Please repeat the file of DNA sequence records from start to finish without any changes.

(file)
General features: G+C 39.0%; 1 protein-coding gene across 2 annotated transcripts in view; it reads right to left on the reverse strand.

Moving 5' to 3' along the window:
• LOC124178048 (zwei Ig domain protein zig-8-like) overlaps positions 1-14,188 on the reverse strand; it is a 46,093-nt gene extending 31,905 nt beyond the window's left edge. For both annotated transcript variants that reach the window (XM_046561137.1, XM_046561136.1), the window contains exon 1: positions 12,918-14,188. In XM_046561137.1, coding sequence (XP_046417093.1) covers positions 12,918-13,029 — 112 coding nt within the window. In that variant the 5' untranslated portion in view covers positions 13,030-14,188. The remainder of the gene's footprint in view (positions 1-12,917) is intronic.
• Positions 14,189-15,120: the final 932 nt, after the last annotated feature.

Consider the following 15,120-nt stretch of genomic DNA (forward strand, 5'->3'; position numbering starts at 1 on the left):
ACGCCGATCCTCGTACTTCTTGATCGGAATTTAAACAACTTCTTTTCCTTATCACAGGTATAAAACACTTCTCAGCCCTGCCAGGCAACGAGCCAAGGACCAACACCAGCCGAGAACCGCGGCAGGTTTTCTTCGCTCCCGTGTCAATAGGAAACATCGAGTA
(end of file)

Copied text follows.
General features: G+C 39.0%; 1 protein-coding gene across 2 annotated transcripts in view; it reads right to left on the reverse strand.

Moving 5' to 3' along the window:
• LOC124178048 (zwei Ig domain protein zig-8-like) overlaps positions 1-14,188 on the reverse strand; it is a 46,093-nt gene extending 31,905 nt beyond the window's left edge. For both annotated transcript variants that reach the window (XM_046561137.1, XM_046561136.1), the window contains exon 1: positions 12,918-14,188. In XM_046561137.1, coding sequence (XP_046417093.1) covers positions 12,918-13,029 — 112 coding nt within the window. In that variant the 5' untranslated portion in view covers positions 13,030-14,188. The remainder of the gene's footprint in view (positions 1-12,917) is intronic.
• Positions 14,189-15,120: the final 932 nt, after the last annotated feature.

Consider the following 15,120-nt stretch of genomic DNA (forward strand, 5'->3'; position numbering starts at 1 on the left):
ACGCCGATCCTCGTACTTCTTGATCGGAATTTAAACAACTTCTTTTCCTTATCACAGGTATAAAACACTTCTCAGCCCTGCCAGGCAACGAGCCAAGGACCAACACCAGCCGAGAACCGCGGCAGGTTTTCTTCGCTCCCGTGTCAATAGGAAACATCGAGTA